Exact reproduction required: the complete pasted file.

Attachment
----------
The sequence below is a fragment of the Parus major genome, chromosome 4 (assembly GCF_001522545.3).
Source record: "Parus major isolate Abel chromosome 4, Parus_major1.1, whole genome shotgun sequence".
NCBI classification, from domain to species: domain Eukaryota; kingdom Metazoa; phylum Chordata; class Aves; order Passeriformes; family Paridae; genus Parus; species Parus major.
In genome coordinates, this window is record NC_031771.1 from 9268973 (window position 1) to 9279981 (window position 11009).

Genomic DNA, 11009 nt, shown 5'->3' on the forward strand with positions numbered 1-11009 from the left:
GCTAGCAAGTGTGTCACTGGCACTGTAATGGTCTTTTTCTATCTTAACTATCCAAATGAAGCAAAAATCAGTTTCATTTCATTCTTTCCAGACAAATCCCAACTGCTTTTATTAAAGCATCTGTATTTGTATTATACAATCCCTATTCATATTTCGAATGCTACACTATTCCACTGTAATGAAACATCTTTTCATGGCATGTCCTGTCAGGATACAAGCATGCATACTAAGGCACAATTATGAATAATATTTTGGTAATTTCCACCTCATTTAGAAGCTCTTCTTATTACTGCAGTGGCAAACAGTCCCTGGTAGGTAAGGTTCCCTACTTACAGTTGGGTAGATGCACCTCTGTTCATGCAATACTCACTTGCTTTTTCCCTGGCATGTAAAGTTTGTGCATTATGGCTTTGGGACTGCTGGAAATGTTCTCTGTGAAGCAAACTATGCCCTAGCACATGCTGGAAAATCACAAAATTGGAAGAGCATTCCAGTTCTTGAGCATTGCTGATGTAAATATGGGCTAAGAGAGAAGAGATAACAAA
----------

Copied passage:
The sequence below is a fragment of the Parus major genome, chromosome 4 (assembly GCF_001522545.3).
Source record: "Parus major isolate Abel chromosome 4, Parus_major1.1, whole genome shotgun sequence".
NCBI classification, from domain to species: domain Eukaryota; kingdom Metazoa; phylum Chordata; class Aves; order Passeriformes; family Paridae; genus Parus; species Parus major.
In genome coordinates, this window is record NC_031771.1 from 9268973 (window position 1) to 9279981 (window position 11009).

Genomic DNA, 11009 nt, shown 5'->3' on the forward strand with positions numbered 1-11009 from the left:
GCTAGCAAGTGTGTCACTGGCACTGTAATGGTCTTTTTCTATCTTAACTATCCAAATGAAGCAAAAATCAGTTTCATTTCATTCTTTCCAGACAAATCCCAACTGCTTTTATTAAAGCATCTGTATTTGTATTATACAATCCCTATTCATATTTCGAATGCTACACTATTCCACTGTAATGAAACATCTTTTCATGGCATGTCCTGTCAGGATACAAGCATGCATACTAAGGCACAATTATGAATAATATTTTGGTAATTTCCACCTCATTTAGAAGCTCTTCTTATTACTGCAGTGGCAAACAGTCCCTGGTAGGTAAGGTTCCCTACTTACAGTTGGGTAGATGCACCTCTGTTCATGCAATACTCACTTGCTTTTTCCCTGGCATGTAAAGTTTGTGCATTATGGCTTTGGGACTGCTGGAAATGTTCTCTGTGAAGCAAACTATGCCCTAGCACATGCTGGAAAATCACAAAATTGGAAGAGCATTCCAGTTCTTGAGCATTGCTGATGTAAATATGGGCTAAGAGAGAAGAGATAACAAA